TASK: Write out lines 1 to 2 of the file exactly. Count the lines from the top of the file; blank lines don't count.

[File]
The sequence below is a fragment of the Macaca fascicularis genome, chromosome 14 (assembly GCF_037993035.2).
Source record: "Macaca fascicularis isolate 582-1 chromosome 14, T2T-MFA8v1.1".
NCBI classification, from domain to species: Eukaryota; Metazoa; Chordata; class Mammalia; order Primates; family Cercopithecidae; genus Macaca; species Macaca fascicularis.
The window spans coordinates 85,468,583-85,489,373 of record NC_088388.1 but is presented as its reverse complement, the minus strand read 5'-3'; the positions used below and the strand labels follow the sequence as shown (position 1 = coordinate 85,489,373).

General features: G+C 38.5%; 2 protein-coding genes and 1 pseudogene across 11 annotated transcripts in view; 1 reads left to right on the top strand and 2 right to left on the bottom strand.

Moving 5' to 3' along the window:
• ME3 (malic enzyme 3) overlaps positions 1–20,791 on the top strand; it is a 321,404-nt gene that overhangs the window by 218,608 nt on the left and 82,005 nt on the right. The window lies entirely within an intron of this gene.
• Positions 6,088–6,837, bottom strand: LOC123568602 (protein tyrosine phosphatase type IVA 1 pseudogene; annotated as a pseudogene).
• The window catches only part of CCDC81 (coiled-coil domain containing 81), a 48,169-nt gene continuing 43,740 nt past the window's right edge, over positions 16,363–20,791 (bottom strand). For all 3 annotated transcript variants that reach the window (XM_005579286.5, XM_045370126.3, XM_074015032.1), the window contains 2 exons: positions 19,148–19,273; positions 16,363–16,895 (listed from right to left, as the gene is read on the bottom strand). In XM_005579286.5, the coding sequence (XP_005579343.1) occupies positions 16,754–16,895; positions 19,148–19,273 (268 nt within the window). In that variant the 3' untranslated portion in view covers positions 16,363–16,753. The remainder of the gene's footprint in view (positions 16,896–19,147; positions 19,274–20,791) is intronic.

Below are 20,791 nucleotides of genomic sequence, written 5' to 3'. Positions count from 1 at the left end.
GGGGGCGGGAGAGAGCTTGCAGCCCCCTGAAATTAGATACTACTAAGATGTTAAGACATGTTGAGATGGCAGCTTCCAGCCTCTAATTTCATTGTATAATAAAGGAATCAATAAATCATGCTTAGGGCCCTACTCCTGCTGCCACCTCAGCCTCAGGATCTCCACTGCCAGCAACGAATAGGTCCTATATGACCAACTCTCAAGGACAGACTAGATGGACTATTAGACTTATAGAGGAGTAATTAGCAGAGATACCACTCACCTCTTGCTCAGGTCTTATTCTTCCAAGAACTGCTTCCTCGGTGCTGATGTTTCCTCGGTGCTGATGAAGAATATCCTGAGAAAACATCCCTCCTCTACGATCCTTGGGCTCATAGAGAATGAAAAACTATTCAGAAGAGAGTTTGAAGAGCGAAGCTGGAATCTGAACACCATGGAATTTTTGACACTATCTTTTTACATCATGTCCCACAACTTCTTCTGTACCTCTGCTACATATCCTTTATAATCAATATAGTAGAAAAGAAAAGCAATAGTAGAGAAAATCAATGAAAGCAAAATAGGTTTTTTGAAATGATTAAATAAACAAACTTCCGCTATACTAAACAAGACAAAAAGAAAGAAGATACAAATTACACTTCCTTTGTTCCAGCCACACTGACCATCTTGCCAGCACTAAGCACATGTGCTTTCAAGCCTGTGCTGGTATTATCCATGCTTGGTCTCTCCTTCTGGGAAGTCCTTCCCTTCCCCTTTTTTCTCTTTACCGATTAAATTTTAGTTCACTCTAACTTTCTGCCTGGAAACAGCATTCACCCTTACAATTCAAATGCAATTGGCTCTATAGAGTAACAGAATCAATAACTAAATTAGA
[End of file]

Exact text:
The sequence below is a fragment of the Macaca fascicularis genome, chromosome 14 (assembly GCF_037993035.2).
Source record: "Macaca fascicularis isolate 582-1 chromosome 14, T2T-MFA8v1.1".